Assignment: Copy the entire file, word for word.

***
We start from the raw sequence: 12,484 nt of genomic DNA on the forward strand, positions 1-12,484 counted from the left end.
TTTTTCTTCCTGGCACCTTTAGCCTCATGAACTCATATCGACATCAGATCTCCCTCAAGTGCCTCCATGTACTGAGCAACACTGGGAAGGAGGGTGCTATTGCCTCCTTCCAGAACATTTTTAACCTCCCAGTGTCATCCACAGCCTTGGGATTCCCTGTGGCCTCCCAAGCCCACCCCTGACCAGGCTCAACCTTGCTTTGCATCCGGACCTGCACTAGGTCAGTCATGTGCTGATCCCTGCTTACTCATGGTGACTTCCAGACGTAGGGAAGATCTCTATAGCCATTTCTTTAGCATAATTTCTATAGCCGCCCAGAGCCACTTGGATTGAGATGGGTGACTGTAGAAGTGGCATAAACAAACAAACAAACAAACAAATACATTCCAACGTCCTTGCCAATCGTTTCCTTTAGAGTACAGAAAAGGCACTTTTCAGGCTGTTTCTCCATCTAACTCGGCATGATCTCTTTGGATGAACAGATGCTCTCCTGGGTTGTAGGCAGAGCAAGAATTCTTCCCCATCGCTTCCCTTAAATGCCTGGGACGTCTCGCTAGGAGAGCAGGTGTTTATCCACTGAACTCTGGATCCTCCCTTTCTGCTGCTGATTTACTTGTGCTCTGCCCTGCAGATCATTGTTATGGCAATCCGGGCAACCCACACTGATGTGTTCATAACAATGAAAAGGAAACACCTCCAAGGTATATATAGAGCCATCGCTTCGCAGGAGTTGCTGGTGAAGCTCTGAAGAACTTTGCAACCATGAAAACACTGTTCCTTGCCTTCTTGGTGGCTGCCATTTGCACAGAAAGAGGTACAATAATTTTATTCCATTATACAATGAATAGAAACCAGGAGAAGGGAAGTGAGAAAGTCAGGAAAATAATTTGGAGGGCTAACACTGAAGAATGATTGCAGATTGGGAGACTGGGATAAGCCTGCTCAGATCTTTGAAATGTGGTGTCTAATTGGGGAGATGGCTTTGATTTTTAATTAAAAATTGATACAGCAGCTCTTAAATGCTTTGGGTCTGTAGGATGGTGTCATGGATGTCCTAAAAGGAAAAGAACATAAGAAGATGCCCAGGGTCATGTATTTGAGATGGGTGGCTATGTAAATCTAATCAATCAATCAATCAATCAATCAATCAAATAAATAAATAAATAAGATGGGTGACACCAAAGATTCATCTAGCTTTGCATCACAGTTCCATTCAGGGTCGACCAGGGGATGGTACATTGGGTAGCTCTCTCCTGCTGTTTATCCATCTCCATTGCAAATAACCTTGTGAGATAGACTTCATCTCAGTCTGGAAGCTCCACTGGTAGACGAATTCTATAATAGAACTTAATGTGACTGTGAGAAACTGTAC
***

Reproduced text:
We start from the raw sequence: 12,484 nt of genomic DNA on the forward strand, positions 1-12,484 counted from the left end.
TTTTTCTTCCTGGCACCTTTAGCCTCATGAACTCATATCGACATCAGATCTCCCTCAAGTGCCTCCATGTACTGAGCAACACTGGGAAGGAGGGTGCTATTGCCTCCTTCCAGAACATTTTTAACCTCCCAGTGTCATCCACAGCCTTGGGATTCCCTGTGGCCTCCCAAGCCCACCCCTGACCAGGCTCAACCTTGCTTTGCATCCGGACCTGCACTAGGTCAGTCATGTGCTGATCCCTGCTTACTCATGGTGACTTCCAGACGTAGGGAAGATCTCTATAGCCATTTCTTTAGCATAATTTCTATAGCCGCCCAGAGCCACTTGGATTGAGATGGGTGACTGTAGAAGTGGCATAAACAAACAAACAAACAAACAAATACATTCCAACGTCCTTGCCAATCGTTTCCTTTAGAGTACAGAAAAGGCACTTTTCAGGCTGTTTCTCCATCTAACTCGGCATGATCTCTTTGGATGAACAGATGCTCTCCTGGGTTGTAGGCAGAGCAAGAATTCTTCCCCATCGCTTCCCTTAAATGCCTGGGACGTCTCGCTAGGAGAGCAGGTGTTTATCCACTGAACTCTGGATCCTCCCTTTCTGCTGCTGATTTACTTGTGCTCTGCCCTGCAGATCATTGTTATGGCAATCCGGGCAACCCACACTGATGTGTTCATAACAATGAAAAGGAAACACCTCCAAGGTATATATAGAGCCATCGCTTCGCAGGAGTTGCTGGTGAAGCTCTGAAGAACTTTGCAACCATGAAAACACTGTTCCTTGCCTTCTTGGTGGCTGCCATTTGCACAGAAAGAGGTACAATAATTTTATTCCATTATACAATGAATAGAAACCAGGAGAAGGGAAGTGAGAAAGTCAGGAAAATAATTTGGAGGGCTAACACTGAAGAATGATTGCAGATTGGGAGACTGGGATAAGCCTGCTCAGATCTTTGAAATGTGGTGTCTAATTGGGGAGATGGCTTTGATTTTTAATTAAAAATTGATACAGCAGCTCTTAAATGCTTTGGGTCTGTAGGATGGTGTCATGGATGTCCTAAAAGGAAAAGAACATAAGAAGATGCCCAGGGTCATGTATTTGAGATGGGTGGCTATGTAAATCTAATCAATCAATCAATCAATCAATCAATCAAATAAATAAATAAATAAGATGGGTGACACCAAAGATTCATCTAGCTTTGCATCACAGTTCCATTCAGGGTCGACCAGGGGATGGTACATTGGGTAGCTCTCTCCTGCTGTTTATCCATCTCCATTGCAAATAACCTTGTGAGATAGACTTCATCTCAGTCTGGAAGCTCCACTGGTAGACGAATTCTATAATAGAACTTAATGTGACTGTGAGAAACTGTAC